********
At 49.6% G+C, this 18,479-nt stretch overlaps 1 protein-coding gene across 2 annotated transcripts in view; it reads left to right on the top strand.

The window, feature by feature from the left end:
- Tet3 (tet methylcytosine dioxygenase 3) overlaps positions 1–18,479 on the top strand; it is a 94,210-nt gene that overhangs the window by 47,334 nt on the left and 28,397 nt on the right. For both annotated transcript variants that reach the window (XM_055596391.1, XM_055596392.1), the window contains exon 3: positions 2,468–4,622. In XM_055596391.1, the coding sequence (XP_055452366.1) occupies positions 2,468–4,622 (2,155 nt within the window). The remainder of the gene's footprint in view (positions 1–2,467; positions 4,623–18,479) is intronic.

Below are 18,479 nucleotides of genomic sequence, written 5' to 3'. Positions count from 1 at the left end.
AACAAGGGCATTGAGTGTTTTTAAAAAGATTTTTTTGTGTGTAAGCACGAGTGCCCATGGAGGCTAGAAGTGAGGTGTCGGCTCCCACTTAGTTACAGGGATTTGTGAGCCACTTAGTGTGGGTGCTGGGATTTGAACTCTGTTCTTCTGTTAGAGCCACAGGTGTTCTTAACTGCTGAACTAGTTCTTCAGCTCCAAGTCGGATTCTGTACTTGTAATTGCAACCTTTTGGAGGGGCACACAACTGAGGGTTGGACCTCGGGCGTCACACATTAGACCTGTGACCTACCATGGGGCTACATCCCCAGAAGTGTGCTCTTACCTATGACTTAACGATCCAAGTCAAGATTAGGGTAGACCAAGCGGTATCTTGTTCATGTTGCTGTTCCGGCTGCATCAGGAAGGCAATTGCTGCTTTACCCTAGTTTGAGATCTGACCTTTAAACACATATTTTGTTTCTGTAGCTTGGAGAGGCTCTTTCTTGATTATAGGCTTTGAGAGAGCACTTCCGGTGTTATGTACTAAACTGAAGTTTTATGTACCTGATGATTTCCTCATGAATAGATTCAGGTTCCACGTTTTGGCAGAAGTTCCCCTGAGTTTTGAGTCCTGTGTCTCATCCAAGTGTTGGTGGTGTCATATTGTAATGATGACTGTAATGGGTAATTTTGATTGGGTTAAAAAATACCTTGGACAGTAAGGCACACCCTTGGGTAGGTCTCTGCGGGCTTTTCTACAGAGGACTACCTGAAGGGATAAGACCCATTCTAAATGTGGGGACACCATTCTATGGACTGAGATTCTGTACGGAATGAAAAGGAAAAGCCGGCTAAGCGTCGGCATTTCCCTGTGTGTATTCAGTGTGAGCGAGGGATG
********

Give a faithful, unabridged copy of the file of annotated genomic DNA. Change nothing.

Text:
At 49.6% G+C, this 18,479-nt stretch overlaps 1 protein-coding gene across 2 annotated transcripts in view; it reads left to right on the top strand.

The window, feature by feature from the left end:
- Tet3 (tet methylcytosine dioxygenase 3) overlaps positions 1–18,479 on the top strand; it is a 94,210-nt gene that overhangs the window by 47,334 nt on the left and 28,397 nt on the right. For both annotated transcript variants that reach the window (XM_055596391.1, XM_055596392.1), the window contains exon 3: positions 2,468–4,622. In XM_055596391.1, the coding sequence (XP_055452366.1) occupies positions 2,468–4,622 (2,155 nt within the window). The remainder of the gene's footprint in view (positions 1–2,467; positions 4,623–18,479) is intronic.

Below are 18,479 nucleotides of genomic sequence, written 5' to 3'. Positions count from 1 at the left end.
AACAAGGGCATTGAGTGTTTTTAAAAAGATTTTTTTGTGTGTAAGCACGAGTGCCCATGGAGGCTAGAAGTGAGGTGTCGGCTCCCACTTAGTTACAGGGATTTGTGAGCCACTTAGTGTGGGTGCTGGGATTTGAACTCTGTTCTTCTGTTAGAGCCACAGGTGTTCTTAACTGCTGAACTAGTTCTTCAGCTCCAAGTCGGATTCTGTACTTGTAATTGCAACCTTTTGGAGGGGCACACAACTGAGGGTTGGACCTCGGGCGTCACACATTAGACCTGTGACCTACCATGGGGCTACATCCCCAGAAGTGTGCTCTTACCTATGACTTAACGATCCAAGTCAAGATTAGGGTAGACCAAGCGGTATCTTGTTCATGTTGCTGTTCCGGCTGCATCAGGAAGGCAATTGCTGCTTTACCCTAGTTTGAGATCTGACCTTTAAACACATATTTTGTTTCTGTAGCTTGGAGAGGCTCTTTCTTGATTATAGGCTTTGAGAGAGCACTTCCGGTGTTATGTACTAAACTGAAGTTTTATGTACCTGATGATTTCCTCATGAATAGATTCAGGTTCCACGTTTTGGCAGAAGTTCCCCTGAGTTTTGAGTCCTGTGTCTCATCCAAGTGTTGGTGGTGTCATATTGTAATGATGACTGTAATGGGTAATTTTGATTGGGTTAAAAAATACCTTGGACAGTAAGGCACACCCTTGGGTAGGTCTCTGCGGGCTTTTCTACAGAGGACTACCTGAAGGGATAAGACCCATTCTAAATGTGGGGACACCATTCTATGGACTGAGATTCTGTACGGAATGAAAAGGAAAAGCCGGCTAAGCGTCGGCATTTCCCTGTGTGTATTCAGTGTGAGCGAGGGATG